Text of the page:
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Coroner’s Daughter Takes Notes

Posted Oct 23 2008 1:35pm
I gave a talk the other evening, not all that unusual I do give a lot of them. I have always wondered if the stuff I say gets across to listeners, just like everyone who gives a talk, but after this talk I got some feedback. My 9-year-old daughter was along and took some notes to pass her time. I thought I’d use her notes as the basis of a post (I corrected her spelling):

“more suicide dies than homicide” I start these talks with some local information about death, this information (although I use proper syntax) often seems to catch everyone’s attention.

“my dad does tours in his office old and young” We do a number of outreach activities to help demystify the office and as a nod to the huge public interest in forensics; e.g. tours for students and adults, talks at schools and to groups, and career day activities.

“kids aren’t allowed to die before grown-ups” My statement is actually: Kids shouldn’t die before their parents. I use this to drive home death prevention information for kids and teens that boils down to getting them to think, not take chances, and make good choices.

“kids, grown-ups and teens kill depending on their personality” I’m not sure where this came from, but I did talk about violence prevention as a part of premature death prevention.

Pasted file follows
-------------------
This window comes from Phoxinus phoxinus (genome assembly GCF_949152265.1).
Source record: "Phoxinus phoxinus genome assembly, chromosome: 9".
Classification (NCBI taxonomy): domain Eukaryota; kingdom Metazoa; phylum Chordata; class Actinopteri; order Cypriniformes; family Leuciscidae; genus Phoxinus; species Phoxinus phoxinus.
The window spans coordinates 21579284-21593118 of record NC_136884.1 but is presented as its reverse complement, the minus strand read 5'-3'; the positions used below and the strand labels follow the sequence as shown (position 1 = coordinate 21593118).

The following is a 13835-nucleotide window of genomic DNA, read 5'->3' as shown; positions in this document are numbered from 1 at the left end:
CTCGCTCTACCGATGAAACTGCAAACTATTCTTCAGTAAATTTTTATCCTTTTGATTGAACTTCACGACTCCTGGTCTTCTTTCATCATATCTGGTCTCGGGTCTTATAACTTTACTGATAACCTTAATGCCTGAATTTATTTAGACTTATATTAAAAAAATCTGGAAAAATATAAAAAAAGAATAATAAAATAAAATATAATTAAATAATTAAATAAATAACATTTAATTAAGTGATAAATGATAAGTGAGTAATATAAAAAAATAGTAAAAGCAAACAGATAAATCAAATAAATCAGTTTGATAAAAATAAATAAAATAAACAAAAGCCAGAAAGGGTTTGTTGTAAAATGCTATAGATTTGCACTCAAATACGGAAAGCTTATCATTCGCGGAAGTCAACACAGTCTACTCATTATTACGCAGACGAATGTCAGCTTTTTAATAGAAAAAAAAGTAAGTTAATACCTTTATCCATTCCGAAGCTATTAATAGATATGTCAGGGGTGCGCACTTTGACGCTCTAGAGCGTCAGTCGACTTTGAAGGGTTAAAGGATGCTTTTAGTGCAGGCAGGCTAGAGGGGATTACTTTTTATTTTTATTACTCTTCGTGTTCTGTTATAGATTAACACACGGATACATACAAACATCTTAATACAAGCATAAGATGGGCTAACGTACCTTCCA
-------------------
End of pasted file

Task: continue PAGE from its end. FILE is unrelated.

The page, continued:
“there are people drinking and driving then they die” I think this one speaks for itself.

“my dad made a blog, he’s called the blogging coroner, its like a public diary like MySpace.com and he is the first coroner to blog” Again, it is what it is.

(after taking a phone call) “its tough being on call 24-7” I had to pause the talk to speak with one of my deputies who was responding to a car crash with a fatality and dispatching a second deputy to a simultaneous death call at a local hospital. I am always on-call and take calls.

“Tips: don’t drink and drive; don’t do anything that can hurt you or others!” I closed with several tips, my Coroner’s Health Tips, on how to forestall death. I work just as hard to keep folks out of my office (i.e. alive), as I do taking care of medicolegal death investigations.
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